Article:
Collier Row woman praises society which supports her severely disabled daughter

PUBLISHED: 12:58 28 August 2013 | UPDATED: 12:58 28 August 2013

Muriel Warner, whose daughter Rosalyn, 50, has learning difficulties and epilepsy has been assisted by the Havering Learning Disability Society for many years.

Muriel Warner, whose daughter Rosalyn, 50, has learning difficulties and epilepsy has been assisted by the Havering Learning Disability Society for many years.


Collier Row mother Muriel Warner knows more than most about the impact learning disabilities can have on people.

For her daughter Rosalyn, 50, has been disabled since birth, suffering from limited movement in her right side and “horrible” epileptic fits.

However, thanks to the Havering Learning Disability Society, Muriel has been able to access support throughout her daughter’s life and provide her with opportunities to grow in confidence and socialise.

The struggles of individuals like Rosalyn were highlighted last week through National Learning Disability Week.

Muriel, of Redriff Road, said: “Her disabilities are very life-restricting really, it is hard to take her out anywhere and the epilepsy is horrible, although she is on good medication at the moment.

“People who aren’t used to it get very worried about the fits and don’t want to see that sort of thing.

“The club was the first group to offer these children somewhere to go and they are able to make lots of friends.”

Muriel, who lost her husband Frederick 25 years ago, heard about the society through a friend who had a daughter with Down’s Syndrome and Rosalyn has been attending its events since she was a teenager.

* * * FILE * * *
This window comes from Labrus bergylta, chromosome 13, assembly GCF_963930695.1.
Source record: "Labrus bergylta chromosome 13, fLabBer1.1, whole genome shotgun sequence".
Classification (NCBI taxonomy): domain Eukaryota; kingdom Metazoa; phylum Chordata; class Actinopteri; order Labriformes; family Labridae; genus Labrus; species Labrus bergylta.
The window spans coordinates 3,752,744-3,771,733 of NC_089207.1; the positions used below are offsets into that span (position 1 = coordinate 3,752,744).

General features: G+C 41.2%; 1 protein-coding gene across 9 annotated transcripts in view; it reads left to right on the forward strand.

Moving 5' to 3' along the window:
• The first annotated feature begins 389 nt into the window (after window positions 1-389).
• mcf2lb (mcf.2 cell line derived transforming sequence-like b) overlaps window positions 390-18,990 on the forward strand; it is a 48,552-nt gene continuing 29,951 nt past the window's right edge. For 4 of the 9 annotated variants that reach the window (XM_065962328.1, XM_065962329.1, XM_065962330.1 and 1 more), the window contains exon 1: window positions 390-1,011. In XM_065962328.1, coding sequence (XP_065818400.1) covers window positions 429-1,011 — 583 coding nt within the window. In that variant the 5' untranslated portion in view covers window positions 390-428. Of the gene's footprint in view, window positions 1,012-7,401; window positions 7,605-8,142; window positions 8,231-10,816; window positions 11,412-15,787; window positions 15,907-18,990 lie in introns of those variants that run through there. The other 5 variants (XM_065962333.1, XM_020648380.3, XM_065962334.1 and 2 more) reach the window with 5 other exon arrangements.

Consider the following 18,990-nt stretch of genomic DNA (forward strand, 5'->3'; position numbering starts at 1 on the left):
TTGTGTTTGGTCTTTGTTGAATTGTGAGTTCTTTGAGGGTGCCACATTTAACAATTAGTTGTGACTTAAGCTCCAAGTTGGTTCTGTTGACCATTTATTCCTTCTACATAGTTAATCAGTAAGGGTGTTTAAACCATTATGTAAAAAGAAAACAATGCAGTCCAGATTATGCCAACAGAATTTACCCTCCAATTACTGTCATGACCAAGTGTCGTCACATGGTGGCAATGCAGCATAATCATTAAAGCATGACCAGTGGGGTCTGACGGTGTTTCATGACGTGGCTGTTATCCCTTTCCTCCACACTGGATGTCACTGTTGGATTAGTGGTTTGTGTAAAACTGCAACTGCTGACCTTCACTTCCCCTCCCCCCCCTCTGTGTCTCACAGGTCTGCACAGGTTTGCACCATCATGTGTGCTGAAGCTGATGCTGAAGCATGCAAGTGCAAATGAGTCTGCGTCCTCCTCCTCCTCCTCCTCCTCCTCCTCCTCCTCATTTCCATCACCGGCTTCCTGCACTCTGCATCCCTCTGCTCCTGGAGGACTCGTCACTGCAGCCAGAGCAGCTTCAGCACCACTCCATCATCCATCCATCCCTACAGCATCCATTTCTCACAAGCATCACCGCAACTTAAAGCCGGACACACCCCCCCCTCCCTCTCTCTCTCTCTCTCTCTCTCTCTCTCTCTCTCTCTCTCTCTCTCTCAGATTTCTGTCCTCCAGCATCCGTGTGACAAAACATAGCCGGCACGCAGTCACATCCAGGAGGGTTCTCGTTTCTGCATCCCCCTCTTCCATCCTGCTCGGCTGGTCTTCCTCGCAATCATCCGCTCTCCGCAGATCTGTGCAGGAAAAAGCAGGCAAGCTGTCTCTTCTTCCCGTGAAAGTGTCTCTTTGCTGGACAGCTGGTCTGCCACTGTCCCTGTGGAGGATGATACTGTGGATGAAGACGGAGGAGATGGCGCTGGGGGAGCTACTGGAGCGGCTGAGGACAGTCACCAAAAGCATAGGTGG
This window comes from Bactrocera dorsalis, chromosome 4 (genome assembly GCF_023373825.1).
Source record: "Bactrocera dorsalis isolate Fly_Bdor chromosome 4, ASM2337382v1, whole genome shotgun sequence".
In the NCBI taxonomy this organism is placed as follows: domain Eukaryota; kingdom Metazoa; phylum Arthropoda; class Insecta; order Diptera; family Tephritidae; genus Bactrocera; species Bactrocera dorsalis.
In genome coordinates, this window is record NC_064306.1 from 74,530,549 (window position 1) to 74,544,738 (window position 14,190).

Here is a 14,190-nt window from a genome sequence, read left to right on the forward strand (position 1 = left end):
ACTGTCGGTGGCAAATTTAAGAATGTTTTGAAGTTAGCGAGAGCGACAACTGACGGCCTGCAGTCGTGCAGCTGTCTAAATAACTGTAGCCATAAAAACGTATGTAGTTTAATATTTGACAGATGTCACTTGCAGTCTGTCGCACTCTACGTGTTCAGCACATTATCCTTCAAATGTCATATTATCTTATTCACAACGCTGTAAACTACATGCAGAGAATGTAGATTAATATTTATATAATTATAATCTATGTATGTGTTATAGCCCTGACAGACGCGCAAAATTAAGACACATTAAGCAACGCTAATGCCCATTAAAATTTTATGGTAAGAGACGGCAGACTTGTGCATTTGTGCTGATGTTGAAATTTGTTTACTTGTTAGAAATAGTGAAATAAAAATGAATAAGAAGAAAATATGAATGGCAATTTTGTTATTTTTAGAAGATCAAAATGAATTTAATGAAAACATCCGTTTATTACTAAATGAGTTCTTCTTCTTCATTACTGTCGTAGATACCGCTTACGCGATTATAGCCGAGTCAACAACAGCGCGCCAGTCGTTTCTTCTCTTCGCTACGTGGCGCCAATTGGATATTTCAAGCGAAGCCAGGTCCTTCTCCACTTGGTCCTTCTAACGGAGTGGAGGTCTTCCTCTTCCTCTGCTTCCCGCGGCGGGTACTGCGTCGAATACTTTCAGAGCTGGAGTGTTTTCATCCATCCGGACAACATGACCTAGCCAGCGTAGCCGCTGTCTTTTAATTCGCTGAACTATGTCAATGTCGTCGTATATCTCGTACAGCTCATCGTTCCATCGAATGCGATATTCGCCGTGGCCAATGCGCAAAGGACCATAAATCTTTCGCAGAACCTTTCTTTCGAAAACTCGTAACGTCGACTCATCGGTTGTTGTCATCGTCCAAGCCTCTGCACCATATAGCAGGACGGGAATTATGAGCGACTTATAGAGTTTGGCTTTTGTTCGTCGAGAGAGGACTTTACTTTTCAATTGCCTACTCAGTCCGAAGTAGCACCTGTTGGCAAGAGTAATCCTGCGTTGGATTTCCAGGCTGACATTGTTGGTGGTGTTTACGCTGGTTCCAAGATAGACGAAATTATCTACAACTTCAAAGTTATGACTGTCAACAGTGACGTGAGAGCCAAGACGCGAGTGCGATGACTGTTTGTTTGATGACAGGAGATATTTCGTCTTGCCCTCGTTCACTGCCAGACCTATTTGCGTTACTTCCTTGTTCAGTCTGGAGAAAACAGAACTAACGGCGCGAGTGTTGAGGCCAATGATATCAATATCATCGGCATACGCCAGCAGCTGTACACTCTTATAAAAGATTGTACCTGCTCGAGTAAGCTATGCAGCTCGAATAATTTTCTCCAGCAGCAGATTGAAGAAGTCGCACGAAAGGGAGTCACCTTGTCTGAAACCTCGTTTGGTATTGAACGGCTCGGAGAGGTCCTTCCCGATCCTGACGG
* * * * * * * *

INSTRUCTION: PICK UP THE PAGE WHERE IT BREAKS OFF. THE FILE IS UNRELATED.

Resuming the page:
When Rosalyn was aged one, she was found to have some brain damage, which has caused the condition called hemiplegia which affects her right side.

Her epilepsy was only discovered when she began having fits aged four and she had to receive treatment at Great Ormond Street Hospital.

Muriel, who has another daughter, Elaine, 57, added: “You don’t expect to be looking after children aged 50 when you’re my age.

“It is hard work, I have to wash and dress her and she can’t read or write.

“She looks very bright, never complains and has a fantastic memory, but when you ask her to do a simple thing you then have to keep repeating it.

“The club gives us a break and the children come out of their shells. It is a lifeline for them.”

The society has been helping people like Muriel and Rosalyn for decades and will celebrate its 65th anniversary with an event this autumn.

It was founded in 1948 in Dagenham by a group of parents and friends and is now based in Victoria Hall in Victoria Road, Romford.

Chair Sandra Killion, 60, said: “It was set up because parents thought there were no recreational clubs for their sons and daughters, nowhere to meet with friends.

“In that time they didn’t have as many things going on, they’d be put into [boxes of] mental health conditions and there was a bit of a stigma.

“I feel very proud about the anniversary as we are all volunteers.”

Sandra, who does not have any children, joined the organisation over 40 years ago and has been its chair for 10 years.

Prior to that, she was the vice-chair.

The society holds a popular club on Mondays, where people go to socialise and enjoy activities such as playing snooker, making crafts and listening to music.

There is also a swimming club on Saturdays, monthly discos and various outings.

Sandra, whose husband Martin is also involved with the organisation, said: “The society is like a big family, we have over 200 members and because the events are so popular we always have a waiting list.

“I hope it will be going for many years to come.”

Muriel added: “I do wish people would appreciate what Sandra does more, she is an absolute star.”

For more information on the society or to register an interest in becoming a volunteer, email Sandra on

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